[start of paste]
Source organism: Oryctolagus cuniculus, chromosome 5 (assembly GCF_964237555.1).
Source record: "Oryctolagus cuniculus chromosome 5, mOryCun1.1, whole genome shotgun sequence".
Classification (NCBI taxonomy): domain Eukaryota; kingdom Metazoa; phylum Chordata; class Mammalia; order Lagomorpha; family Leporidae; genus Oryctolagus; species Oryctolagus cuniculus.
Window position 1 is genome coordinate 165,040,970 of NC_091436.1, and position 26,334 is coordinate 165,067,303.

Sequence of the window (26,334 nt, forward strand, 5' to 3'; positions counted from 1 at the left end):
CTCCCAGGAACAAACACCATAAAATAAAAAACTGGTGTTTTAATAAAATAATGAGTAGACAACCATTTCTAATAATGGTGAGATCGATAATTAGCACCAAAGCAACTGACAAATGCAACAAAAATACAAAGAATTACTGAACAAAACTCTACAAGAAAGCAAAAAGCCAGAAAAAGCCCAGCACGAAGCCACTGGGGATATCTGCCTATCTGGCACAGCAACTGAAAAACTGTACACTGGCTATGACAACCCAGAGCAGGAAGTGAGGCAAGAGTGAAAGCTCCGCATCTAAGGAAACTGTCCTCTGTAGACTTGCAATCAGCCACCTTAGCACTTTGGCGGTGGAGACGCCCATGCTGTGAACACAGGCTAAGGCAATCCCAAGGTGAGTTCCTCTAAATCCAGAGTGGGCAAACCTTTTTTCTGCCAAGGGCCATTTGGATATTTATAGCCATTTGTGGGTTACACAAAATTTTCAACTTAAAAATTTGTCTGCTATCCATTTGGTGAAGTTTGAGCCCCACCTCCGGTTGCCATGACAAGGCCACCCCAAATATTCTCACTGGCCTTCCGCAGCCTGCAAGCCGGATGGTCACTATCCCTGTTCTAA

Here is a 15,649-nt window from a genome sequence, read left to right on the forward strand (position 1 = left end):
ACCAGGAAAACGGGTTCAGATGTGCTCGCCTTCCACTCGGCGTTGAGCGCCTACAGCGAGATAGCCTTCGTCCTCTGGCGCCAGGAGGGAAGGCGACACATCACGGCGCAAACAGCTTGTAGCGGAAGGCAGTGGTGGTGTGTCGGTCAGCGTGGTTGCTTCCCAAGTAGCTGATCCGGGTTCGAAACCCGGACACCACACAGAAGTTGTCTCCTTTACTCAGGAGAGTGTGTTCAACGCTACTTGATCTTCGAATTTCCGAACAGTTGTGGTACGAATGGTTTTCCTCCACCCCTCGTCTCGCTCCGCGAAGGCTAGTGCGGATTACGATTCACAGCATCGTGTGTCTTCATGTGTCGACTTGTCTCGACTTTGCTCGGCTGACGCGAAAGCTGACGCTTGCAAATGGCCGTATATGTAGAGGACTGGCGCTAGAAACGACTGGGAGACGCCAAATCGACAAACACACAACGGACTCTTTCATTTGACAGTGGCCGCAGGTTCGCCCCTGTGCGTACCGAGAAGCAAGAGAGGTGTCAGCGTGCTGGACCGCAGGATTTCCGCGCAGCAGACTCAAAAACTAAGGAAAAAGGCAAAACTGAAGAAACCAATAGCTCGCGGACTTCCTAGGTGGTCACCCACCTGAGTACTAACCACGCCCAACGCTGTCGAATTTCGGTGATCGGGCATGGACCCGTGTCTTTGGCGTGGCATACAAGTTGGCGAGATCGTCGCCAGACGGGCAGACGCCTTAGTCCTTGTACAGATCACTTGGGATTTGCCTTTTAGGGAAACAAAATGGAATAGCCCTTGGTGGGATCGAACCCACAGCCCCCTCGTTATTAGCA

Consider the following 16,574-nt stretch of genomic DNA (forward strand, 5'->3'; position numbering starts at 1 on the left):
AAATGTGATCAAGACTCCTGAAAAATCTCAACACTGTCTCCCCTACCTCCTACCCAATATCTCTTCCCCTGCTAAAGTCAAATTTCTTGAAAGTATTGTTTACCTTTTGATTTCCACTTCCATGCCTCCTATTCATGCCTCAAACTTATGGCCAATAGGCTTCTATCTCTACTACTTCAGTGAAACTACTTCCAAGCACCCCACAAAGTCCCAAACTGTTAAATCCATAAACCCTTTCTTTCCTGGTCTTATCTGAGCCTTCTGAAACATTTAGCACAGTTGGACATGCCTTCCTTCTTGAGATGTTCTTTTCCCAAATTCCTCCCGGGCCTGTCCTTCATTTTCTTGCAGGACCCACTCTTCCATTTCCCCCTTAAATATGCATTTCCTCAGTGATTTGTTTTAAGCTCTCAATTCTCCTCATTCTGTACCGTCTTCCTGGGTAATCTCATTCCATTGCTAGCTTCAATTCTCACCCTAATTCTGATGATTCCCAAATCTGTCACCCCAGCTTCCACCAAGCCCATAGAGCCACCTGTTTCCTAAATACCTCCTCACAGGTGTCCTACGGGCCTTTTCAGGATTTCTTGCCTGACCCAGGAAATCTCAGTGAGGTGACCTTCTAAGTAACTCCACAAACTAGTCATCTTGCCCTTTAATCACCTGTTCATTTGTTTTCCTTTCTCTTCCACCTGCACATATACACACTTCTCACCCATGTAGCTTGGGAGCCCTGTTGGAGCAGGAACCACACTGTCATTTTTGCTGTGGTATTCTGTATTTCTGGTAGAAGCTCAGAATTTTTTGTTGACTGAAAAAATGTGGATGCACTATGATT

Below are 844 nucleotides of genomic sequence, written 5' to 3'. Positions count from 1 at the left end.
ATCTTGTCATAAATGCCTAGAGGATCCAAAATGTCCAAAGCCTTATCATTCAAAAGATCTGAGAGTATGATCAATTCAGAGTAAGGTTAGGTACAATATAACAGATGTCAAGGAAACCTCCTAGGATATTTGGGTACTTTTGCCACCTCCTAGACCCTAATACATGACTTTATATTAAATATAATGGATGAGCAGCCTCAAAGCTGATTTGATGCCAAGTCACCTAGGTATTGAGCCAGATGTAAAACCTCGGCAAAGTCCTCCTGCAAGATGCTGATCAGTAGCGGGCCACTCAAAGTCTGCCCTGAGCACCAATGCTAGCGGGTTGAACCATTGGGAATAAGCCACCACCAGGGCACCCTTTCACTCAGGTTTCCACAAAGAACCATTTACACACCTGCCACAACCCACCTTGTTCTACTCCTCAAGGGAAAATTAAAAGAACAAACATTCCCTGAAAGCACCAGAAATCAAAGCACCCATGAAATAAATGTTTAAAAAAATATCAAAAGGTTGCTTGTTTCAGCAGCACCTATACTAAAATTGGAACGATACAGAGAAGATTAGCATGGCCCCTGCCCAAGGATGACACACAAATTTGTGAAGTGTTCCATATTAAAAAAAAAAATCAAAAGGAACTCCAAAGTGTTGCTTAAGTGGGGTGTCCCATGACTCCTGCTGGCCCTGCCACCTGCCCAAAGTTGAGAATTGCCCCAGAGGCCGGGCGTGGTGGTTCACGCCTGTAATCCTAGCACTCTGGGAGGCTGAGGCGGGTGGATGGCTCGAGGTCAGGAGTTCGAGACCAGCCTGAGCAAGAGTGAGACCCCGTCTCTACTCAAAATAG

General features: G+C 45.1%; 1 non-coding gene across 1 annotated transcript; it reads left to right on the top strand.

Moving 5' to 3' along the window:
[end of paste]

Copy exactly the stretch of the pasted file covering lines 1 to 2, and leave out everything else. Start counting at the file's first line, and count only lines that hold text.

Source organism: Oryctolagus cuniculus, chromosome 5 (assembly GCF_964237555.1).
Source record: "Oryctolagus cuniculus chromosome 5, mOryCun1.1, whole genome shotgun sequence".